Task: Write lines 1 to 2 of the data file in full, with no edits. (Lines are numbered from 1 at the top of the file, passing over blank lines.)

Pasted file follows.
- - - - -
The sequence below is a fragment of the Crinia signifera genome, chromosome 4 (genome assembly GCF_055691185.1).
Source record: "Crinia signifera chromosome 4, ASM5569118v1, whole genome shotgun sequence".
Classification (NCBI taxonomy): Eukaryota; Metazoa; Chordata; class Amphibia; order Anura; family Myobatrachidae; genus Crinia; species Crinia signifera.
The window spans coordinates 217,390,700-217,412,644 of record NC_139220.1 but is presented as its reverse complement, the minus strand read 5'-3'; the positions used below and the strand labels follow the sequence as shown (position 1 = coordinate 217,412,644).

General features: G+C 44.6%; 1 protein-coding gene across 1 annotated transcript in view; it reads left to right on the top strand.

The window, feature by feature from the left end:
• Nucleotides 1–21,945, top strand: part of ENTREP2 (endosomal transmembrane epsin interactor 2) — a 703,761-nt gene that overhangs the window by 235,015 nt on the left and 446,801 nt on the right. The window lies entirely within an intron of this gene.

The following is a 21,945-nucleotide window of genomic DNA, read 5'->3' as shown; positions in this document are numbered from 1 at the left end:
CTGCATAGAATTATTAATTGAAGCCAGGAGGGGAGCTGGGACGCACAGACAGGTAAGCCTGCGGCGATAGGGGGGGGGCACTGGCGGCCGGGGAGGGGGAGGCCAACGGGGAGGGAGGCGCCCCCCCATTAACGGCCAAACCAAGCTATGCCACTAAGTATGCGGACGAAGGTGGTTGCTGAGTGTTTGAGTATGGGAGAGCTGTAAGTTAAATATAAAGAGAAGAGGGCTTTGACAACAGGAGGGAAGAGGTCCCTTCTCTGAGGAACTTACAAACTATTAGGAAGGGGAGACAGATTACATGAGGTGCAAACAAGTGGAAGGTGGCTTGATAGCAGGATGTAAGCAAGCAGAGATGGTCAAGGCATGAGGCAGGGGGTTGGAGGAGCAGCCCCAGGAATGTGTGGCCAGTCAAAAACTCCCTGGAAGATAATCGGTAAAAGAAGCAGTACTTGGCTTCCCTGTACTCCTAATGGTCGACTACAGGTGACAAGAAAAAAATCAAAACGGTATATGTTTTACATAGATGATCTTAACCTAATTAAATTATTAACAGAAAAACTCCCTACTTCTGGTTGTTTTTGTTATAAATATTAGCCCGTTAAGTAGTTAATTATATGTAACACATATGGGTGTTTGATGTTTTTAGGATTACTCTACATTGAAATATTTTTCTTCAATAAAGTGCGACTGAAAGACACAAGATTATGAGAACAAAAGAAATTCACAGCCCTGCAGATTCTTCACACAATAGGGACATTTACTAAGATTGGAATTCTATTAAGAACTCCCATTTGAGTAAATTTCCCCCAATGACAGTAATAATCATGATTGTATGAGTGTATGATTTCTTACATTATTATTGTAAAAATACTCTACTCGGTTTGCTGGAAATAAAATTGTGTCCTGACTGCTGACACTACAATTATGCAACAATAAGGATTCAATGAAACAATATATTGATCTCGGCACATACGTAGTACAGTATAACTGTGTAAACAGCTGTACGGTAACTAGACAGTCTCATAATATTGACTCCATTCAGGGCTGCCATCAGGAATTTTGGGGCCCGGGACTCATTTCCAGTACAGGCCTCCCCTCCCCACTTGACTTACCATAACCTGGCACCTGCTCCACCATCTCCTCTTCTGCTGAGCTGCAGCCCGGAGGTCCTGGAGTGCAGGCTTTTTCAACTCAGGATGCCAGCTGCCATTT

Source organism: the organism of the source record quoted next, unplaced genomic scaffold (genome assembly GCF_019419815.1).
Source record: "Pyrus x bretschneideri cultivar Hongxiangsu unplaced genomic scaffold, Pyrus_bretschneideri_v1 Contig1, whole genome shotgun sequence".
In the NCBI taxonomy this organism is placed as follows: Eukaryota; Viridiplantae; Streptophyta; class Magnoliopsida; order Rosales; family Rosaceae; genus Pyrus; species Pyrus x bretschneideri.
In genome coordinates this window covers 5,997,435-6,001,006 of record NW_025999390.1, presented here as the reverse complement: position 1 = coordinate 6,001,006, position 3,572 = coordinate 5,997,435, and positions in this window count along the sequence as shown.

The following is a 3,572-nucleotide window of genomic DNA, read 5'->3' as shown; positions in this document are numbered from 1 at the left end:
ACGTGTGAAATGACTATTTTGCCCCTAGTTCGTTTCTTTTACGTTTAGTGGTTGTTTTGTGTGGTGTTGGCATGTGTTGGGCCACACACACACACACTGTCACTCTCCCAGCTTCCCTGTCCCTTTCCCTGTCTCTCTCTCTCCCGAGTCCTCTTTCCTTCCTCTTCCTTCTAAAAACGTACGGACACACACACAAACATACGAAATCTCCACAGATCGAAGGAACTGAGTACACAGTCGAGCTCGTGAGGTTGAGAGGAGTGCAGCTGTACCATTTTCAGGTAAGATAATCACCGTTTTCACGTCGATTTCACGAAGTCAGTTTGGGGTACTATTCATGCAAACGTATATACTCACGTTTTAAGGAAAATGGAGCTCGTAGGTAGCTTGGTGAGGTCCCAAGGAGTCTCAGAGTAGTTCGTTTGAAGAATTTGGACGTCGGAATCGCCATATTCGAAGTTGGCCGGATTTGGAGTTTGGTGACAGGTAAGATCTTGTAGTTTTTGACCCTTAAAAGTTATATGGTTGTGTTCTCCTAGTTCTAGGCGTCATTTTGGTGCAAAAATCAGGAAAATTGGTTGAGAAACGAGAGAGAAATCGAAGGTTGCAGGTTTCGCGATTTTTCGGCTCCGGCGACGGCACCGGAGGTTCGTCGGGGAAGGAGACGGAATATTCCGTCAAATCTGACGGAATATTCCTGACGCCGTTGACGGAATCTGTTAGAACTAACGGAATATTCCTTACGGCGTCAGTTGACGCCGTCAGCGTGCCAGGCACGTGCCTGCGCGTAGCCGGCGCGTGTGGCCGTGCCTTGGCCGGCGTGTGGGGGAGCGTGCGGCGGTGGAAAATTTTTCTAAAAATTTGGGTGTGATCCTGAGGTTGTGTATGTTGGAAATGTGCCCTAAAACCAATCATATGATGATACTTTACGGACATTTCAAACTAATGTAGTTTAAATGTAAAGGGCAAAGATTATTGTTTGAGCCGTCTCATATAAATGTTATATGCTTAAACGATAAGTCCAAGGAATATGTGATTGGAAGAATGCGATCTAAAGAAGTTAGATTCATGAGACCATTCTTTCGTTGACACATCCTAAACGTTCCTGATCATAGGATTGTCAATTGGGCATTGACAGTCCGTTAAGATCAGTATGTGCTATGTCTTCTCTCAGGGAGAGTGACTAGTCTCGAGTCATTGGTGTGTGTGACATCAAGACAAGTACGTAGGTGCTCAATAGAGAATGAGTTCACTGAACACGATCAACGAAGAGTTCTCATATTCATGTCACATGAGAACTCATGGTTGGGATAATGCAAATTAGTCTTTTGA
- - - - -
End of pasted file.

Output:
The sequence below is a fragment of the Crinia signifera genome, chromosome 4 (genome assembly GCF_055691185.1).
Source record: "Crinia signifera chromosome 4, ASM5569118v1, whole genome shotgun sequence".